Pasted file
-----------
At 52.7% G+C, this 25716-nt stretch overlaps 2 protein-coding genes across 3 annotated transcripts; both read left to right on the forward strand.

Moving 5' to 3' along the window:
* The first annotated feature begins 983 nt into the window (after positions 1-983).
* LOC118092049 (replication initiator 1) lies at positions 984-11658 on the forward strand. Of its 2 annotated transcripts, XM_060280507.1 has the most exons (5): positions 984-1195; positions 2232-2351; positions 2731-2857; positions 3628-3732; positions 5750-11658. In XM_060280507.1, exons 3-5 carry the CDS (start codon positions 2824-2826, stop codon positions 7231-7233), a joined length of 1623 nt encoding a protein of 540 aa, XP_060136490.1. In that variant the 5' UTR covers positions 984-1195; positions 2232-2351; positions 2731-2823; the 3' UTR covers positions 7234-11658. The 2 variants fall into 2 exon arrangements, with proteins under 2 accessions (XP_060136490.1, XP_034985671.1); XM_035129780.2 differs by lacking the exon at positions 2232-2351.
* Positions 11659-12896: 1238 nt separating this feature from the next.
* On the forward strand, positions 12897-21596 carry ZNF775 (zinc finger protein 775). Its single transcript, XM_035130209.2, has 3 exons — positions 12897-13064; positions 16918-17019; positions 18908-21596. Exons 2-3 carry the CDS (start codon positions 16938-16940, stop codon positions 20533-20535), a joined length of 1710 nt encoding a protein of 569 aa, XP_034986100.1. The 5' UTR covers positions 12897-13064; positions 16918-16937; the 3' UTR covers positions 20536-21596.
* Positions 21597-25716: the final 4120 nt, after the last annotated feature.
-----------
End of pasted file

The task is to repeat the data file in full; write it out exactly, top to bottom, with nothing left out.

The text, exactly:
At 52.7% G+C, this 25716-nt stretch overlaps 2 protein-coding genes across 3 annotated transcripts; both read left to right on the forward strand.

Moving 5' to 3' along the window:
* The first annotated feature begins 983 nt into the window (after positions 1-983).
* LOC118092049 (replication initiator 1) lies at positions 984-11658 on the forward strand. Of its 2 annotated transcripts, XM_060280507.1 has the most exons (5): positions 984-1195; positions 2232-2351; positions 2731-2857; positions 3628-3732; positions 5750-11658. In XM_060280507.1, exons 3-5 carry the CDS (start codon positions 2824-2826, stop codon positions 7231-7233), a joined length of 1623 nt encoding a protein of 540 aa, XP_060136490.1. In that variant the 5' UTR covers positions 984-1195; positions 2232-2351; positions 2731-2823; the 3' UTR covers positions 7234-11658. The 2 variants fall into 2 exon arrangements, with proteins under 2 accessions (XP_060136490.1, XP_034985671.1); XM_035129780.2 differs by lacking the exon at positions 2232-2351.
* Positions 11659-12896: 1238 nt separating this feature from the next.
* On the forward strand, positions 12897-21596 carry ZNF775 (zinc finger protein 775). Its single transcript, XM_035130209.2, has 3 exons — positions 12897-13064; positions 16918-17019; positions 18908-21596. Exons 2-3 carry the CDS (start codon positions 16938-16940, stop codon positions 20533-20535), a joined length of 1710 nt encoding a protein of 569 aa, XP_034986100.1. The 5' UTR covers positions 12897-13064; positions 16918-16937; the 3' UTR covers positions 20536-21596.
* Positions 21597-25716: the final 4120 nt, after the last annotated feature.